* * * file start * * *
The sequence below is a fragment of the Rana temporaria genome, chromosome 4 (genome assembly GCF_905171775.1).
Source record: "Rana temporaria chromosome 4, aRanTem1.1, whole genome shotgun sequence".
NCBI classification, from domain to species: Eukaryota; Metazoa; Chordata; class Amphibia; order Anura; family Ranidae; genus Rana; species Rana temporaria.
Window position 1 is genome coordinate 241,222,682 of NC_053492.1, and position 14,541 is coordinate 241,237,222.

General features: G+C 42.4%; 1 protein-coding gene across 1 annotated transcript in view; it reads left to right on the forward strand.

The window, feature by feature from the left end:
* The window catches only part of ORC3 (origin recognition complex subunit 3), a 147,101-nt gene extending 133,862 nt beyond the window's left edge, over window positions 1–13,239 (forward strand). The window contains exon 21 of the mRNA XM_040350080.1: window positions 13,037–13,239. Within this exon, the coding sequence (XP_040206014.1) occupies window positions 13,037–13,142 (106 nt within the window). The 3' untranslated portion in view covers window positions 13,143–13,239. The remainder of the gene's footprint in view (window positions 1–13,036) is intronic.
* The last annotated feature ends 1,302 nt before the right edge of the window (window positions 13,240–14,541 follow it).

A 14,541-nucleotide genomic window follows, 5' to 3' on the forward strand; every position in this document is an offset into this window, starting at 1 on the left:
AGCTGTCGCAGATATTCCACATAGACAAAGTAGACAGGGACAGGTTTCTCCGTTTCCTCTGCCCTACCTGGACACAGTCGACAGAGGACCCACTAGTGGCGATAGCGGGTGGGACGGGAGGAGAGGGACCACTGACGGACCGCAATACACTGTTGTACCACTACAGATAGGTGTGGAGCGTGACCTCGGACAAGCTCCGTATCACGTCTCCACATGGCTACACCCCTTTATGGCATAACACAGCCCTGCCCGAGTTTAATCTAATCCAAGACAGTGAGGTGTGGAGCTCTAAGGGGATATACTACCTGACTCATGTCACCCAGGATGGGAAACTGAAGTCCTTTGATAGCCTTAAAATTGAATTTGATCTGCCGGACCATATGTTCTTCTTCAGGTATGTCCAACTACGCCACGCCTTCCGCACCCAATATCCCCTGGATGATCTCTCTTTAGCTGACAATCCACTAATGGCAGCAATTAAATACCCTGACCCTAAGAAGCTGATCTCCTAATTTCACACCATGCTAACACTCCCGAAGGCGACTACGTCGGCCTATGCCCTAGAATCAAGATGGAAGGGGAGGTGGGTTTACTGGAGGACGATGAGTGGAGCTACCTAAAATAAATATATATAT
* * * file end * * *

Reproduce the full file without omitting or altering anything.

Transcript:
The sequence below is a fragment of the Rana temporaria genome, chromosome 4 (genome assembly GCF_905171775.1).
Source record: "Rana temporaria chromosome 4, aRanTem1.1, whole genome shotgun sequence".
NCBI classification, from domain to species: Eukaryota; Metazoa; Chordata; class Amphibia; order Anura; family Ranidae; genus Rana; species Rana temporaria.
Window position 1 is genome coordinate 241,222,682 of NC_053492.1, and position 14,541 is coordinate 241,237,222.

General features: G+C 42.4%; 1 protein-coding gene across 1 annotated transcript in view; it reads left to right on the forward strand.

The window, feature by feature from the left end:
* The window catches only part of ORC3 (origin recognition complex subunit 3), a 147,101-nt gene extending 133,862 nt beyond the window's left edge, over window positions 1–13,239 (forward strand). The window contains exon 21 of the mRNA XM_040350080.1: window positions 13,037–13,239. Within this exon, the coding sequence (XP_040206014.1) occupies window positions 13,037–13,142 (106 nt within the window). The 3' untranslated portion in view covers window positions 13,143–13,239. The remainder of the gene's footprint in view (window positions 1–13,036) is intronic.
* The last annotated feature ends 1,302 nt before the right edge of the window (window positions 13,240–14,541 follow it).

A 14,541-nucleotide genomic window follows, 5' to 3' on the forward strand; every position in this document is an offset into this window, starting at 1 on the left:
AGCTGTCGCAGATATTCCACATAGACAAAGTAGACAGGGACAGGTTTCTCCGTTTCCTCTGCCCTACCTGGACACAGTCGACAGAGGACCCACTAGTGGCGATAGCGGGTGGGACGGGAGGAGAGGGACCACTGACGGACCGCAATACACTGTTGTACCACTACAGATAGGTGTGGAGCGTGACCTCGGACAAGCTCCGTATCACGTCTCCACATGGCTACACCCCTTTATGGCATAACACAGCCCTGCCCGAGTTTAATCTAATCCAAGACAGTGAGGTGTGGAGCTCTAAGGGGATATACTACCTGACTCATGTCACCCAGGATGGGAAACTGAAGTCCTTTGATAGCCTTAAAATTGAATTTGATCTGCCGGACCATATGTTCTTCTTCAGGTATGTCCAACTACGCCACGCCTTCCGCACCCAATATCCCCTGGATGATCTCTCTTTAGCTGACAATCCACTAATGGCAGCAATTAAATACCCTGACCCTAAGAAGCTGATCTCCTAATTTCACACCATGCTAACACTCCCGAAGGCGACTACGTCGGCCTATGCCCTAGAATCAAGATGGAAGGGGAGGTGGGTTTACTGGAGGACGATGAGTGGAGCTACCTAAAATAAATATATATAT